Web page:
Outdoor play keeps a child moving, helps burn calories and builds strong muscles, as well as promotes growth and development.
Dear Doc,
How do I tell if my child is eating enough?
Dear Sally,
It might be challenging to keep record of how much your child eats since it is not even easy to have a child sit still during meals. It is normal for children to have fluctuations in appetite, alternating between picking at their food and stuffing themselves.
However, it ends up balancing out. A child will eat only when he or she is hungry and generally stop when full. It is normal for a parent to be concerned when a child seems to eat little.
But, you also do not expect a child to eat sas much as an adult. To ensure that your child eats enough, give him or her balanced meals all the time so that no essential nutrient is entirely left out.
A balanced meal has proteins, carbohydrates, fats, vitamins, minerals and other nutrients in the right proportions. Missing on a nutrient for a long time can have negative consequences on a child’s health.
Make sure you prepare a variety of foods as different foods contain different nutrients. In the end, what’s important is that the child is growing well.
If your child is adding weight as recommended, developing normally, is energetic and active, then rest assured that he or she is eating adequately.
Dear Doc,
My son snacks a lot, and this interferes with his eating during meals. What can I do so that he eats well; should I cut out snacks?
Dear Winnie,
Snacking itself is not bad, but rather the timing, type, and amount of snacks you serve. Nutritious snacks can help a child control hunger, boost energy level between meals, and also prevent overeating at mealtimes.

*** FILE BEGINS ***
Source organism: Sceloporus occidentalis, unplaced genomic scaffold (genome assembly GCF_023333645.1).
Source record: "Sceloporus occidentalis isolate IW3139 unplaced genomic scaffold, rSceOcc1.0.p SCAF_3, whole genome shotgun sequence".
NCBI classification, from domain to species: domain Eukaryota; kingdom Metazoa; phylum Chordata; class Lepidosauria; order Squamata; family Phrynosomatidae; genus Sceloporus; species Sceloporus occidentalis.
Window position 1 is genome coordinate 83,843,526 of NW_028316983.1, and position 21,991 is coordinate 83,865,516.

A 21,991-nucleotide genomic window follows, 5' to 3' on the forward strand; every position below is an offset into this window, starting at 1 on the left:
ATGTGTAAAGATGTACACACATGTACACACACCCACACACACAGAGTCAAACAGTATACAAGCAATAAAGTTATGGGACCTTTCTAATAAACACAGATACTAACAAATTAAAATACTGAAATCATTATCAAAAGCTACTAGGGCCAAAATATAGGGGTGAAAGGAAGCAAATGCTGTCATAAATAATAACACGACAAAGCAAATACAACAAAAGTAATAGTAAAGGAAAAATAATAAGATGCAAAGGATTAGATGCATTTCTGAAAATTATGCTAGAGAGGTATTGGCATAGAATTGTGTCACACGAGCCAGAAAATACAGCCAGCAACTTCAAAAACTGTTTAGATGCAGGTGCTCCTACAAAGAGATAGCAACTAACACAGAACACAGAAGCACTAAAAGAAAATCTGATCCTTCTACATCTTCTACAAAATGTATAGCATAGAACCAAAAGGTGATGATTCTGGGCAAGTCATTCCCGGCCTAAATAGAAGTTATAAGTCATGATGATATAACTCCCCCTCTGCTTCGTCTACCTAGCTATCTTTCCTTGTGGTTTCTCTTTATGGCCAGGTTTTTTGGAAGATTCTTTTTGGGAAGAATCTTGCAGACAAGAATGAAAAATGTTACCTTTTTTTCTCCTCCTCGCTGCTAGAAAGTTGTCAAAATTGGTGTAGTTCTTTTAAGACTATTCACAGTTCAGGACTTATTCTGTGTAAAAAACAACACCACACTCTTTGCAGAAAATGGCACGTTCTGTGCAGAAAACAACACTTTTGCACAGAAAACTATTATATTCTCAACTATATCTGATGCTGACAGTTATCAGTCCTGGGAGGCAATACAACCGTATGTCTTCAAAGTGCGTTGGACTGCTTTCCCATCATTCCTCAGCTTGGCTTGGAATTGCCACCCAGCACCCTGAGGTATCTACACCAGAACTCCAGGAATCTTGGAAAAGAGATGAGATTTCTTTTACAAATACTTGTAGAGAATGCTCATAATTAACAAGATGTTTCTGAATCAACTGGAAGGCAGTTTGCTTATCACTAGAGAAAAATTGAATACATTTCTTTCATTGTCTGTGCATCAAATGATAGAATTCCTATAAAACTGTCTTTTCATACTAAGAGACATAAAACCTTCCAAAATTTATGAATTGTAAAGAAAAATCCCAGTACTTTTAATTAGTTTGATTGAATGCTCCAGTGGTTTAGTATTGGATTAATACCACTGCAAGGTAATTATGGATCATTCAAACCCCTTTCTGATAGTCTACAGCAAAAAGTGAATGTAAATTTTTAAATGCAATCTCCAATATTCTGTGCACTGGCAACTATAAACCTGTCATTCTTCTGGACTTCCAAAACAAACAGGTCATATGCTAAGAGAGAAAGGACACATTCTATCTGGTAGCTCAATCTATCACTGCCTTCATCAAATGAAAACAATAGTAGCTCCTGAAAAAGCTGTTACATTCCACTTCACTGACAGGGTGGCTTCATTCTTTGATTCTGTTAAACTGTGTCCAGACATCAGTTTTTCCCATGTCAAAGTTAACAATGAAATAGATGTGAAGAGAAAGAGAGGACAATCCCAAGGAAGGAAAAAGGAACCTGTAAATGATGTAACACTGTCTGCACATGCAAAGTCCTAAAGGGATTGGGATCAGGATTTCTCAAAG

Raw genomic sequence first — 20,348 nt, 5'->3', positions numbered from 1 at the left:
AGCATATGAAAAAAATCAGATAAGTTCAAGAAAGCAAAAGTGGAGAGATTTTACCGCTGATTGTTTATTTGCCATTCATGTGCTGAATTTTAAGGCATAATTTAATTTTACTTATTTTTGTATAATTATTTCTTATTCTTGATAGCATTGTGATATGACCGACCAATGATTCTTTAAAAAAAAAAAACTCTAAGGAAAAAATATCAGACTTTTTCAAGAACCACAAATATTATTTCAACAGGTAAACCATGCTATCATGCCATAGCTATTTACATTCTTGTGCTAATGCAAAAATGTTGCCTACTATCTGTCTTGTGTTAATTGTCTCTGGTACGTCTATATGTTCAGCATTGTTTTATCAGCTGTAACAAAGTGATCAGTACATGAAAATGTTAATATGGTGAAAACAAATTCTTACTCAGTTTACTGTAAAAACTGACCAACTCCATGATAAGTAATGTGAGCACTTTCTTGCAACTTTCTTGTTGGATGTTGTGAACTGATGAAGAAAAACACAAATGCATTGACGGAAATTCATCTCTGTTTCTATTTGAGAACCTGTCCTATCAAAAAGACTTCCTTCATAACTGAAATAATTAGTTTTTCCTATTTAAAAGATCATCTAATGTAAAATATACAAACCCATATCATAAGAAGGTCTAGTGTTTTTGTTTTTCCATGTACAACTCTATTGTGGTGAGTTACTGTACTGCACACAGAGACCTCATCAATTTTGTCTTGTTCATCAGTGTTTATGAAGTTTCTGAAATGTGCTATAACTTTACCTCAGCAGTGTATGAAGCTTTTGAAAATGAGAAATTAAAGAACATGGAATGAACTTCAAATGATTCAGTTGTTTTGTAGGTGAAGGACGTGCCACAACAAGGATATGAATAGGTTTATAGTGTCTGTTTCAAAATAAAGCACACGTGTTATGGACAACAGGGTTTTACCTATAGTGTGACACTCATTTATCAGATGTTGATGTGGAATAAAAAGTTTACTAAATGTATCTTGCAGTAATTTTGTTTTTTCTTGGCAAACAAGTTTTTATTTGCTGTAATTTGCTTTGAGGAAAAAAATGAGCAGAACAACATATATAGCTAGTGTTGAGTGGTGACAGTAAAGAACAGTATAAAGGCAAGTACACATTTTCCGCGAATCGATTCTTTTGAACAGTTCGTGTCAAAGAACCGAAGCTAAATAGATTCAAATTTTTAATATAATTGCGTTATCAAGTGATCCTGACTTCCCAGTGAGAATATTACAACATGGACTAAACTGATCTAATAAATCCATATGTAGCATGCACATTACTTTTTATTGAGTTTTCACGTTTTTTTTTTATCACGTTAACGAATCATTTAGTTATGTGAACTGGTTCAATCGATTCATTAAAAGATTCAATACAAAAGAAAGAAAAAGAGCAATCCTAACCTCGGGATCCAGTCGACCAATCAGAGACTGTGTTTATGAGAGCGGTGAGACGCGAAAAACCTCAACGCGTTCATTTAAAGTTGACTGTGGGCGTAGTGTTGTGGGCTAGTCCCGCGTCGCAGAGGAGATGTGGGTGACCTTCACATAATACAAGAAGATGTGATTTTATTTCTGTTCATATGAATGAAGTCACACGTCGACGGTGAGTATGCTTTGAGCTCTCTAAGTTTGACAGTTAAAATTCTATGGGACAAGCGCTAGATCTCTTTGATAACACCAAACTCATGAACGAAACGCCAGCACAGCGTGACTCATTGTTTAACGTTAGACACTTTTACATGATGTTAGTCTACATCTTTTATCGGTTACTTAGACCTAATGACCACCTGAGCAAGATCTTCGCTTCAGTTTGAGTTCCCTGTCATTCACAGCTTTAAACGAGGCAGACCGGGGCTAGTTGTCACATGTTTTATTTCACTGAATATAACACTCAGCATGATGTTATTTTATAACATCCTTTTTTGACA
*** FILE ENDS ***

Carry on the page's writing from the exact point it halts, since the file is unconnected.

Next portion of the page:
Furthermore, snacks can help picky eaters get the necessary nutrients. However, this does not imply that you give your child a packet of potato crisps a few minutes to meals.
The best snacks to give your child are nutritious ones. This means that they should be low in fat, sugar and salt.
Slices of fresh fruits and vegetables, a glass of fresh fruit juice, a cup of yoghurt, whole grains such as breakfast cereals and other foods rich in proteins are good choice for healthy snacks.
In addition, pay attention to the amount of snacks and the timing so that you don’t interfere with the child’s appetite during the next meal.
Offer snacks at least an hour or two before the next meal. By doing this, you will be lowering your child’s chances of refusing to eat at meal times.
If you offer nutritious snacks, plan them well, serve them regularly, and co-ordinate them with meals, your child is more likely to be healthy.
Have a question about your health? Please send it to
Why it’s important to give a child an iron-rich diet
IRON IS AMONG THE most essential minerals in the human body as it plays a significant role in generating the energy needed for the body to function normally.
Deficiency in iron is usually common among the most susceptible groups, namely children between six and 24 months, pregnant women and breastfeeding mothers.
Children in particular, need iron because the are growing fast and need lots of energy. The first two to three years of a child’s development are very vital and require adequate supplies of iron.